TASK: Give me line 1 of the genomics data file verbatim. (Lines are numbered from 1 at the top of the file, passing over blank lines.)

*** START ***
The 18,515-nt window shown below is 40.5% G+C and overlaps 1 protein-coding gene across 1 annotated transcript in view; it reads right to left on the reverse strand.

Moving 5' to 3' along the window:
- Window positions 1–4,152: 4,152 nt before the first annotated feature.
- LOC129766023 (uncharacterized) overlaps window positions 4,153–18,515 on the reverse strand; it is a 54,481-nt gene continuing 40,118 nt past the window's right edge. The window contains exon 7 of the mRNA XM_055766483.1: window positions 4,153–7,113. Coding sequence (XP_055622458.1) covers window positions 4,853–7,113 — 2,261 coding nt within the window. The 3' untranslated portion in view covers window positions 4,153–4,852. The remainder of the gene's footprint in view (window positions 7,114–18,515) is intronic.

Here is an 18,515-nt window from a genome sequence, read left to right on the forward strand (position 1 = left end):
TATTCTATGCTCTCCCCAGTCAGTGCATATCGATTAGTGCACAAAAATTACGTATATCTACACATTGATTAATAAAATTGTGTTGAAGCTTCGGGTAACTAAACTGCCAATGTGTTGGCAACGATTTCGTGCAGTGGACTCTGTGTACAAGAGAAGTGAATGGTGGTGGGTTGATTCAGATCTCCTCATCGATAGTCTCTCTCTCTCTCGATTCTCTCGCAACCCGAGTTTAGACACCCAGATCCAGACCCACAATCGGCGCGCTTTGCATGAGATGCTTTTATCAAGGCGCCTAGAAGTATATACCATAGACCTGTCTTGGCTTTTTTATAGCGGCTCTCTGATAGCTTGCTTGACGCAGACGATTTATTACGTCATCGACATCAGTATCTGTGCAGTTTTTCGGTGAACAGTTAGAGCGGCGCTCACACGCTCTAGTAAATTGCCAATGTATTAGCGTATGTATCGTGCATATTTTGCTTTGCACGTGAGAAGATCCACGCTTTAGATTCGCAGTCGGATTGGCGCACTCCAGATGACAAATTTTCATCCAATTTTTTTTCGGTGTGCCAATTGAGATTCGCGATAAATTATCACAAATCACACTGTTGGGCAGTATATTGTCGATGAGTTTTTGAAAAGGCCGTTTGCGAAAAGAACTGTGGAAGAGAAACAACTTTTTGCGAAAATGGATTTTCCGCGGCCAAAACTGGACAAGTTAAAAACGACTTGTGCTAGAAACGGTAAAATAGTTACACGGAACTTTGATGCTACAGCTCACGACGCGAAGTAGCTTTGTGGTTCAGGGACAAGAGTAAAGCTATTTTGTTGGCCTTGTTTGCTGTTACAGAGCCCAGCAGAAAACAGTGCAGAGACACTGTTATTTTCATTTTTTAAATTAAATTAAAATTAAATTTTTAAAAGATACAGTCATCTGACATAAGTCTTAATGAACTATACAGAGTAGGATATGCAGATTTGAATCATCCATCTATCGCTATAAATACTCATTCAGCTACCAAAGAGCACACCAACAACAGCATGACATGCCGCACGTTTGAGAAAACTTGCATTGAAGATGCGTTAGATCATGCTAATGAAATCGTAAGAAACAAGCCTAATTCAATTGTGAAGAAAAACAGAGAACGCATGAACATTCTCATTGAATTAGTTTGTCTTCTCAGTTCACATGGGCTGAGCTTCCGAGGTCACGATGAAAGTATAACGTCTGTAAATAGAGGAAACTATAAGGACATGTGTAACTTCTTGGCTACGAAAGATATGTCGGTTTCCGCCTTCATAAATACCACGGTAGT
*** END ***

The 18,515-nt window shown below is 40.5% G+C and overlaps 1 protein-coding gene across 1 annotated transcript in view; it reads right to left on the reverse strand.